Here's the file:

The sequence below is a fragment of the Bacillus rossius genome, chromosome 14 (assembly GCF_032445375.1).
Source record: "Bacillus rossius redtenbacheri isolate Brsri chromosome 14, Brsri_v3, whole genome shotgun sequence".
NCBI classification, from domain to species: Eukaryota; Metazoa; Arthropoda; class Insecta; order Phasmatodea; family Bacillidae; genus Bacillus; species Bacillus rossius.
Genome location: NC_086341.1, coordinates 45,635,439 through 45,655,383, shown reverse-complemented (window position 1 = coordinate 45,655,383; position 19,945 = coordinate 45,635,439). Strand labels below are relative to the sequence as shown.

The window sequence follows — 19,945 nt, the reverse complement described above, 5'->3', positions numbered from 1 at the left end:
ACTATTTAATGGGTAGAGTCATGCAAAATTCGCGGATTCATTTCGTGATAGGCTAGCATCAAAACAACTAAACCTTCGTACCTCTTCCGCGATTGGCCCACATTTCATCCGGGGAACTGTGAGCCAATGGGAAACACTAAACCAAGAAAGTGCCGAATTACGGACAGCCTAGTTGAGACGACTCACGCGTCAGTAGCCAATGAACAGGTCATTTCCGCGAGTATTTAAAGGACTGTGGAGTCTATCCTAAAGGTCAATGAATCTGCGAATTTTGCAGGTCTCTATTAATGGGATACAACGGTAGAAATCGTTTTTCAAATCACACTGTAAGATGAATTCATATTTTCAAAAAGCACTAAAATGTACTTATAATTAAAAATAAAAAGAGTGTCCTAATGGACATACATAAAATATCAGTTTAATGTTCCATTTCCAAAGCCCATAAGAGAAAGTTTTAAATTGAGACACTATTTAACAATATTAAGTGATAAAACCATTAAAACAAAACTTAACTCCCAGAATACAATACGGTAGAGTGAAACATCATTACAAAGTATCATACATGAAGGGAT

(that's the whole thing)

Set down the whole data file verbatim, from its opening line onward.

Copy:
The sequence below is a fragment of the Bacillus rossius genome, chromosome 14 (assembly GCF_032445375.1).
Source record: "Bacillus rossius redtenbacheri isolate Brsri chromosome 14, Brsri_v3, whole genome shotgun sequence".
NCBI classification, from domain to species: Eukaryota; Metazoa; Arthropoda; class Insecta; order Phasmatodea; family Bacillidae; genus Bacillus; species Bacillus rossius.
Genome location: NC_086341.1, coordinates 45,635,439 through 45,655,383, shown reverse-complemented (window position 1 = coordinate 45,655,383; position 19,945 = coordinate 45,635,439). Strand labels below are relative to the sequence as shown.

The window sequence follows — 19,945 nt, the reverse complement described above, 5'->3', positions numbered from 1 at the left end:
ACTATTTAATGGGTAGAGTCATGCAAAATTCGCGGATTCATTTCGTGATAGGCTAGCATCAAAACAACTAAACCTTCGTACCTCTTCCGCGATTGGCCCACATTTCATCCGGGGAACTGTGAGCCAATGGGAAACACTAAACCAAGAAAGTGCCGAATTACGGACAGCCTAGTTGAGACGACTCACGCGTCAGTAGCCAATGAACAGGTCATTTCCGCGAGTATTTAAAGGACTGTGGAGTCTATCCTAAAGGTCAATGAATCTGCGAATTTTGCAGGTCTCTATTAATGGGATACAACGGTAGAAATCGTTTTTCAAATCACACTGTAAGATGAATTCATATTTTCAAAAAGCACTAAAATGTACTTATAATTAAAAATAAAAAGAGTGTCCTAATGGACATACATAAAATATCAGTTTAATGTTCCATTTCCAAAGCCCATAAGAGAAAGTTTTAAATTGAGACACTATTTAACAATATTAAGTGATAAAACCATTAAAACAAAACTTAACTCCCAGAATACAATACGGTAGAGTGAAACATCATTACAAAGTATCATACATGAAGGGAT